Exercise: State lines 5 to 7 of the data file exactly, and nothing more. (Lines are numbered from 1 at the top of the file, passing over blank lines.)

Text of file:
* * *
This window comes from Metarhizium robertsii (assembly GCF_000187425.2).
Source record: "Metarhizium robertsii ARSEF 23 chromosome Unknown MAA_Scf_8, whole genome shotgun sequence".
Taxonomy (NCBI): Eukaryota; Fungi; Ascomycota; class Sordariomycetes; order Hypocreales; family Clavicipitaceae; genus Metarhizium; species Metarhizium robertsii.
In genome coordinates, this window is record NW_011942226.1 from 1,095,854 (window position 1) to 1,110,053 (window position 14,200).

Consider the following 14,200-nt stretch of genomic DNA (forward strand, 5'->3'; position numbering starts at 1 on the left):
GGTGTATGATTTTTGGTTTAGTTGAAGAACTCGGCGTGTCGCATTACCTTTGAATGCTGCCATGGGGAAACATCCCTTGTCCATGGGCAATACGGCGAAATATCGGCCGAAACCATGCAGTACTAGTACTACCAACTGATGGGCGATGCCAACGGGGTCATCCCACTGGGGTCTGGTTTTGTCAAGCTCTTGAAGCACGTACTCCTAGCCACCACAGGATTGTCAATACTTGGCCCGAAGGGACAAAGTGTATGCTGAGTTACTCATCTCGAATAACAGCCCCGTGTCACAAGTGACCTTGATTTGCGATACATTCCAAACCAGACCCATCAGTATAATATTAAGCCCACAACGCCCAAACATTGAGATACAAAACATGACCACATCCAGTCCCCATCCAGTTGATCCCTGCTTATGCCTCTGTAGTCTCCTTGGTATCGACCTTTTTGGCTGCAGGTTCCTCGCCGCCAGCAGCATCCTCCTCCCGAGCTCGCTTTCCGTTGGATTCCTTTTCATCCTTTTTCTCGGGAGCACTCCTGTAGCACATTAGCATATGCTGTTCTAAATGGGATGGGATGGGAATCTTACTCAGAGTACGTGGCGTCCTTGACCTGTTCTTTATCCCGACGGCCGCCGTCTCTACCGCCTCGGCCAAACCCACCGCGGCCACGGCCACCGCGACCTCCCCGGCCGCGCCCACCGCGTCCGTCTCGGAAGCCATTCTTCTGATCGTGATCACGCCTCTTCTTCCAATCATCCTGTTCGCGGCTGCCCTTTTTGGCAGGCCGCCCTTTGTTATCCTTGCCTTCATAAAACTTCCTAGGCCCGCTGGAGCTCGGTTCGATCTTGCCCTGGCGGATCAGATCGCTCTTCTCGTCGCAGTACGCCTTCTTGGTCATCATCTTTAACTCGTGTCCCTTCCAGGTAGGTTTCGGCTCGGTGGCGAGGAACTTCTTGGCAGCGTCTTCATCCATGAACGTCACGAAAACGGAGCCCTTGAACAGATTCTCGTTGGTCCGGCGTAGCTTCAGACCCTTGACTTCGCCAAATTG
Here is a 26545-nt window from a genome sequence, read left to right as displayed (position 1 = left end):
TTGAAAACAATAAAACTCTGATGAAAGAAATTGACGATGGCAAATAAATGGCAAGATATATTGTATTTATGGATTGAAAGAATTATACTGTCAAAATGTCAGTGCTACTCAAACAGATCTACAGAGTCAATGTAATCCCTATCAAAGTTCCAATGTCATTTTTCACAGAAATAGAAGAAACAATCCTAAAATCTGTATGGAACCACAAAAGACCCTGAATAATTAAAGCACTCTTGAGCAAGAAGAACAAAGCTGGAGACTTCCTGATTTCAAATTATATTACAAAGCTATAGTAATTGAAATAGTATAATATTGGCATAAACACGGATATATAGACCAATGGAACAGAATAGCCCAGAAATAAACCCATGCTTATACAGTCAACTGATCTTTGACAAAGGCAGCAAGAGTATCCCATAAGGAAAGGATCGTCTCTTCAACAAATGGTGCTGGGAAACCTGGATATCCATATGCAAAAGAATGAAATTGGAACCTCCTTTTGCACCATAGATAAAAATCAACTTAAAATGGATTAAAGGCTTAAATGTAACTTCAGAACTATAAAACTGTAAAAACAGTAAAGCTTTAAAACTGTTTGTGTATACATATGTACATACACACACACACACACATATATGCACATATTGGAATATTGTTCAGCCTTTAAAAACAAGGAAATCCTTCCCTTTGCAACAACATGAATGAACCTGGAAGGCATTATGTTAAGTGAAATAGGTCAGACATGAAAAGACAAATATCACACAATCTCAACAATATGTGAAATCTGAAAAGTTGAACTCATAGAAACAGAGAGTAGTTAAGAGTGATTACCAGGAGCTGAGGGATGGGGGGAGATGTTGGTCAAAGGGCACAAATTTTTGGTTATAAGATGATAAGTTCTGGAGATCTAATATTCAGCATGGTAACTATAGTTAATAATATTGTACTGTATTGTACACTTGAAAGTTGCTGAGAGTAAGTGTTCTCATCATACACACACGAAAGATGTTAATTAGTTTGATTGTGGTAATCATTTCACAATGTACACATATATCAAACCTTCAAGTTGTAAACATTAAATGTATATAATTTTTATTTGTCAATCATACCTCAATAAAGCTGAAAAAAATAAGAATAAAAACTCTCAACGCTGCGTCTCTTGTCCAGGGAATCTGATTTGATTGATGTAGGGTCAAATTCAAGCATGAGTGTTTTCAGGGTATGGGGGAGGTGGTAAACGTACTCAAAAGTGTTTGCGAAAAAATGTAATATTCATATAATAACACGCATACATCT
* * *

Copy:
Consider the following 14,200-nt stretch of genomic DNA (forward strand, 5'->3'; position numbering starts at 1 on the left):
GGTGTATGATTTTTGGTTTAGTTGAAGAACTCGGCGTGTCGCATTACCTTTGAATGCTGCCATGGGGAAACATCCCTTGTCCATGGGCAATACGGCGAAATATCGGCCGAAACCATGCAGTACTAGTACTACCAACTGATGGGCGATGCCAACGGGGTCATCCCACTGGGGTCTGGTTTTGTCAAGCTCTTGAAGCACGTACTCCTAGCCACCACAGGATTGTCAATACTTGGCCCGAAGGGACAAAGTGTATGCTGAGTTACTCATCTCGAATAACAGCCCCGTGTCACAAGTGACCTTGATTTGCGATACATTCCAAACCAGACCCATCAGTATAATATTAAGCCCACAACGCCCAAACATTGAGATACAAAACATGACCACATCCAGTCCCCATCCAGTTGATCCCTGCTTATGCCTCTGTAGTCTCCTTGGTATCGACCTTTTTGGCTGCAGGTTCCTCGCCGCCAGCAGCATCCTCCTCCCGAGCTCGCTTTCCGTTGGATTCCTTTTCATCCTTTTTCTCGGGAGCACTCCTGTAGCACATTAGCATATGCTGTTCTAAATGGGATGGGATGGGAATCTTACTCAGAGTACGTGGCGTCCTTGACCTGTTCTTTATCCCGACGGCCGCCGTCTCTACCGCCTCGGCCAAACCCACCGCGGCCACGGCCACCGCGACCTCCCCGGCCGCGCCCACCGCGTCCGTCTCGGAAGCCATTCTTCTGATCGTGATCACGCCTCTTCTTCCAATCATCCTGTTCGCGGCTGCCCTTTTTGGCAGGCCGCCCTTTGTTATCCTTGCCTTCATAAAACTTCCTAGGCCCGCTGGAGCTCGGTTCGATCTTGCCCTGGCGGATCAGATCGCTCTTCTCGTCGCAGTACGCCTTCTTGGTCATCATCTTTAACTCGTGTCCCTTCCAGGTAGGTTTCGGCTCGGTGGCGAGGAACTTCTTGGCAGCGTCTTCATCCATGAACGTCACGAAAACGGAGCCCTTGAACAGATTCTCGTTGGTCCGGCGTAGCTTCAGACCCTTGACTTCGCCAAATTG
Here is a 26545-nt window from a genome sequence, read left to right as displayed (position 1 = left end):